How do diverse societies integrate newcomers? How do they balance the need to develop a sense of community with the desire to maintain one’s ancestral culture? Every multiethnic society faces these questions, and those that fail to agree on an approach are doomed to fall apart. The United States has been grappling with these questions from the first day of its existence, and its approaches have evolved over time.

The long-standing perception in America is that immigrants a century ago were routinely stripped of their ethnic ties and “melted” down to become “100% American,” demonstrating loyal only to their country of residence and becoming carbon copies of the Anglo American mainstream. In Patriotic Pluralism: Americanization Education and European Immigrants, historian Jeffrey Mirel challenges this view by looking at the civic instruction European immigrants received in the first half of the twentieth century.

As part of Mirel’s study, he offers a powerful argument on a vital question: what is the nature of nationalism and national identity? He emphasizes the contrast between civic and ethnic nationalists in the United States by way of the debate over whether those from outside Anglo-Nordic ethnic backgrounds could ever become “true” Americans, and whether Americanness was limited to those of the “right” ancestry.

Within the civic nationalist camp, Mirel describes three different positions on how to integrate immigrants: assimilationists who demand that immigrants completely abandon their cultural heritage in favor of a “100% American” identity, cultural pluralists who encourage immigrants to adopt a “hyphenated” identity, and amalgamationists who advocate the creation of a singular American identity through interethnic marriage. He argues that these three civic nationalist groups differ only by degree, but are all distinct from the ethnic nationalist positions on the most important question: whether blood defines the boundaries of American identity.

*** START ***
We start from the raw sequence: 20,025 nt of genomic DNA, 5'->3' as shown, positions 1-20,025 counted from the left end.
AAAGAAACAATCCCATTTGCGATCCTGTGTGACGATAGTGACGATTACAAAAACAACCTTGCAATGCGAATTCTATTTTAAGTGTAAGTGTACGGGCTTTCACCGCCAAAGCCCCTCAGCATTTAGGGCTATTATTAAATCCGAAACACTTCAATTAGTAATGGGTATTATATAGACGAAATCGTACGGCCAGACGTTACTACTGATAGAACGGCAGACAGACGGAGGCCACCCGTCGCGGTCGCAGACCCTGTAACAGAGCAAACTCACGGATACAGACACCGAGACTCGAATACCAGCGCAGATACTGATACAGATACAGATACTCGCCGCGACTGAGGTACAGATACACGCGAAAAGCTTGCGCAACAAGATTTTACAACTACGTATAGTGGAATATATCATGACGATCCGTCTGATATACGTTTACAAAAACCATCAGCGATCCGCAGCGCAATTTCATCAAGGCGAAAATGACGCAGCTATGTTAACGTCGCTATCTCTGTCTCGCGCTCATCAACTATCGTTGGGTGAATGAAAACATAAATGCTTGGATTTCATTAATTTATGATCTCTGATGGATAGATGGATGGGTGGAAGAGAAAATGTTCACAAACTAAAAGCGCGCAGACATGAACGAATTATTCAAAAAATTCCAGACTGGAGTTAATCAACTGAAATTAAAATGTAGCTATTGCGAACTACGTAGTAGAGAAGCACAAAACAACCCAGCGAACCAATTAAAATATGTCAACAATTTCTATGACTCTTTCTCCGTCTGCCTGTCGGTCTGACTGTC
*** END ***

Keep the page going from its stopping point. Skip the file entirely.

After 1930, the demand for full assimilation weakened as native-born Americans came to realize that showing respect for immigrants’ desire to honor the culture of their forebears was a more effective way to achieve Americanization. The foreign language press proved a most successful avenue.

Before they could speak English, foreign language newspapers taught immigrants “how to negotiate and adapt to American life and culture.” The articles encouraged loyalty to America and inculcated American ideals, such as democracy, the rule of law, and loyalty to the United States. The writers also emphasized the belief that American ideals centered on equality and a respect for different perspectives. The press combined the pluralism of the pluralists with the powerful patriotism of the assimilationists. This concept worked for them then and, arguably, continues to do so for immigrants today.

As a someone who has long studied the issue of national identity formation in multiethnic societies, I found Mirel’s book incredibly stimulating and well-argued. It could have been a narrow study of what the foreign language press had to say about Americanization education, but it is much richer and deeper. Mirel offers serious exploration of a question that is at the center of our country’s history, present, and future: how do we become Americans?

President Barack Obama described the process of Americanization as a kind of “gumbo” where new ingredients added by the chef influence the taste of the soup, even as they are changed significantly by what they’ve been dropped into. I’m certain that Mirel and Obama would agree that Americanization works best when it is shaped both by newcomers and those who are native-born. That’s how you build a community, a nation, out of a diverse population.

Ian Reifowitz is the author of Obama’s America: A Transformative Vision of Our National Identity. Twitter: @IanReifowitz

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